SQL for
Analysis, Reporting
and Modeling

 

Included in Oracle Database 12c Release 2 is a compelling array of analytical features and functions that are accessible through SQL.

What's New in Database 12c Release 2

There are many new features and enhancements in 12.2 that extend Oracle's flexible and comprehensive analytical framework:
  • Enhancements to LISTAGG to manage extremely large lists and control errors
  • New VALIDATE_CONVERSION function to detect if an input value can be converted to destination type
  • Enhancements to CAST function to return a user-specified value instead of an error
  • New approximate query processing for percentiles and MEDIAN functions
  • New approximate processing to support reusable aggregations and materialized views
Overall, the SQL analytic functions and features in Oracle Database 12c Release 2 make it the most effective platform for delivering analytical results directly into operational, data warehousing and business intelligence projects. For more information see the following:


Whitepaper: SQL For Data Warehousing and Analysis: What's New In Oracle Database 12c Release 2

Presentation OpenWorld 2016, Oracle Database 12c Release 2: Top 10 Data Warehouse Features for Developers and DBAs


Try out these new features today by using the new Express Express Cloud Service and requesting a free trial subscription.

Oracle Database Exadata Express Cloud Service - with this service you get your own Oracle Database 12c Release 2 Enterprise Edition plus options running on Exadata in Oracle Cloud.


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Overview of SQL for Analysis, Reporting and Modeling

The in-database analytical functions and features that are embedded inside the Oracle Database can be used to answer a wide variety of business problems. Developers and business users can access a wide range of analytic features and combine their results with other SQL queries and analytical pipelines to gain deeper insights.

Oracle's Database includes the following features:

  • Ranking
  • Analytical windows
  • Reporting aggregates
  • LAG/LEAD
  • FIRST/LAST
  • Statistics library
  • Hypothetical Rank and Distribution
  • Approximate query processing
  • Pattern matching
  • Modeling
  • Advanced aggregations
  • User defined functions

Standards Based SQL
In 1986, SQL became a standard of the American National Standards Institute (ANSI) and since then it has advanced to its current iteration, ANSI 2011. This standardization has two major benefits:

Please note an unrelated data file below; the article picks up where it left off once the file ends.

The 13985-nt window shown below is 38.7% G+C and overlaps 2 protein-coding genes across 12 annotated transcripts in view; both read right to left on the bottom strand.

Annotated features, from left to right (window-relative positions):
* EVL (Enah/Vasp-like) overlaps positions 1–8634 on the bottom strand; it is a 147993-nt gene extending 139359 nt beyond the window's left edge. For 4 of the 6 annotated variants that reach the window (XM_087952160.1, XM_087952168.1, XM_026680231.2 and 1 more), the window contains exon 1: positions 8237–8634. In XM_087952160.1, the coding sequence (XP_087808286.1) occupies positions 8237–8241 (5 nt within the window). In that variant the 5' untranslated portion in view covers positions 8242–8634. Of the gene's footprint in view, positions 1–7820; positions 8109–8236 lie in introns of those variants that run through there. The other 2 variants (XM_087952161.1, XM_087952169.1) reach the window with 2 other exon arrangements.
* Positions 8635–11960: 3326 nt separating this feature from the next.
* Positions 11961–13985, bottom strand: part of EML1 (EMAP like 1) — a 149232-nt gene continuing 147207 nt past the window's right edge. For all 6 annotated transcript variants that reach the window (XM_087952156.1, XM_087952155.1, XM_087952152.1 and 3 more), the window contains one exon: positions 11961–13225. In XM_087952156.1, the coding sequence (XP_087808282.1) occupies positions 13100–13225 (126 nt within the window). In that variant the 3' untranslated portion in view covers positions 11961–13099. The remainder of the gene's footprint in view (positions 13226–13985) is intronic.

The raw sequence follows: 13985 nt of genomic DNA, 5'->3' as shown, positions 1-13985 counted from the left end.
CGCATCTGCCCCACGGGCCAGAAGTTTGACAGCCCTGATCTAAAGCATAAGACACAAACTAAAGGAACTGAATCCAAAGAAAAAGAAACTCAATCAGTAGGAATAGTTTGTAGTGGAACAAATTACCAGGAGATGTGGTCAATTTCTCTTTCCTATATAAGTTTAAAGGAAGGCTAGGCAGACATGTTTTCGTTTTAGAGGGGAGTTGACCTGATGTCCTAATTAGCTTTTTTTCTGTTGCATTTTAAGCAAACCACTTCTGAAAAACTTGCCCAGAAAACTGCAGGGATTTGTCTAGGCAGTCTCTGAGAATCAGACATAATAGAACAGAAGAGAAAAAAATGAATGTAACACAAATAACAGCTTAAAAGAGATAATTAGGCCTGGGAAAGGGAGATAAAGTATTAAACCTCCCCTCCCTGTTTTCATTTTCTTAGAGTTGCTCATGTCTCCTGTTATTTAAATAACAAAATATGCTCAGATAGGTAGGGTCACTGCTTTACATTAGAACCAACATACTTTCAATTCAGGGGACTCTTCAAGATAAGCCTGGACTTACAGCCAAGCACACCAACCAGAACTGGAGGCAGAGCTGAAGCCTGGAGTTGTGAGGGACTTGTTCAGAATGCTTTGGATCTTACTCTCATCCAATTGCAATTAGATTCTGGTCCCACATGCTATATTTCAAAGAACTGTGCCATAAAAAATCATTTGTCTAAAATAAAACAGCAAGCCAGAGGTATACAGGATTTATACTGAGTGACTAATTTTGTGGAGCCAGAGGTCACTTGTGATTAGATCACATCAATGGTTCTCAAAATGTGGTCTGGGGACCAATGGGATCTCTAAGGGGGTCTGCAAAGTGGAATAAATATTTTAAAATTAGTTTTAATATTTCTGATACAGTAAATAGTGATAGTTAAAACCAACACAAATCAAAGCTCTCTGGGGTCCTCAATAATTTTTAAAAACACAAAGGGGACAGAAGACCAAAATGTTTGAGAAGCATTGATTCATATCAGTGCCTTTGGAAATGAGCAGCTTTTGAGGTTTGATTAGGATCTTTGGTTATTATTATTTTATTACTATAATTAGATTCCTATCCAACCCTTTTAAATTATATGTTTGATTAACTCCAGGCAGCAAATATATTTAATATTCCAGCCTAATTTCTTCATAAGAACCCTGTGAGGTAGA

- the standard provides a high degree of application portability across different database systems without major code changes. In the field of data warehousing, BI tools are able to effectively support multiple types of SQL databases in a straightforward manner.

- the SQL standard has ensured continuity in application development. A SQL statement written thirty years ago continues to run today, without any modification to the SQL code.

Continuous Evolution
Oracle has a long history of embedding sophisticated SQL-based analytics within the Oracle Database.

Window functions, which are now a key analytical feature in the analysis of big data, were first introduced in Oracle 8i (1999) and many developers use them to manage complex big data requirements.

Oracle 10g (2003) introduced the SQL Model clause, which provides a spreadsheet-like what-if modeling framework aimed at business users and 12c introduced SQL pattern matching along with the HyperLogLog based approximate count distinct function.

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Key Benefits

The key benefits provided by Oracle's in-database analytical functions and features are:

Enhanced Developer Productivity - perform complex analyses with much clearer and more concise SQL code. Complex tasks can now be expressed using single SQL statement which is quicker to formulate and maintain, resulting in greater productivity.

Improved Query Speed - processing optimizations supported by in-database analytics enable significantly better query performance. Actions which before required self-joins or complex procedural processing may now be performed in native SQL.

Improved Manageability - ability to access a consolidated view of all data types and sources is simplified when applications share a common relational environment rather than a mix of calculation engines with incompatible data structures.

Minimized Learning Effort - SQL analytic functions minimize the need to learn new keywords because the syntax leverages existing well-understood keywords.

Industry standards based syntax - Oracle's features conform to ANSI SQL standard and are supported by a large number of independent software vendors.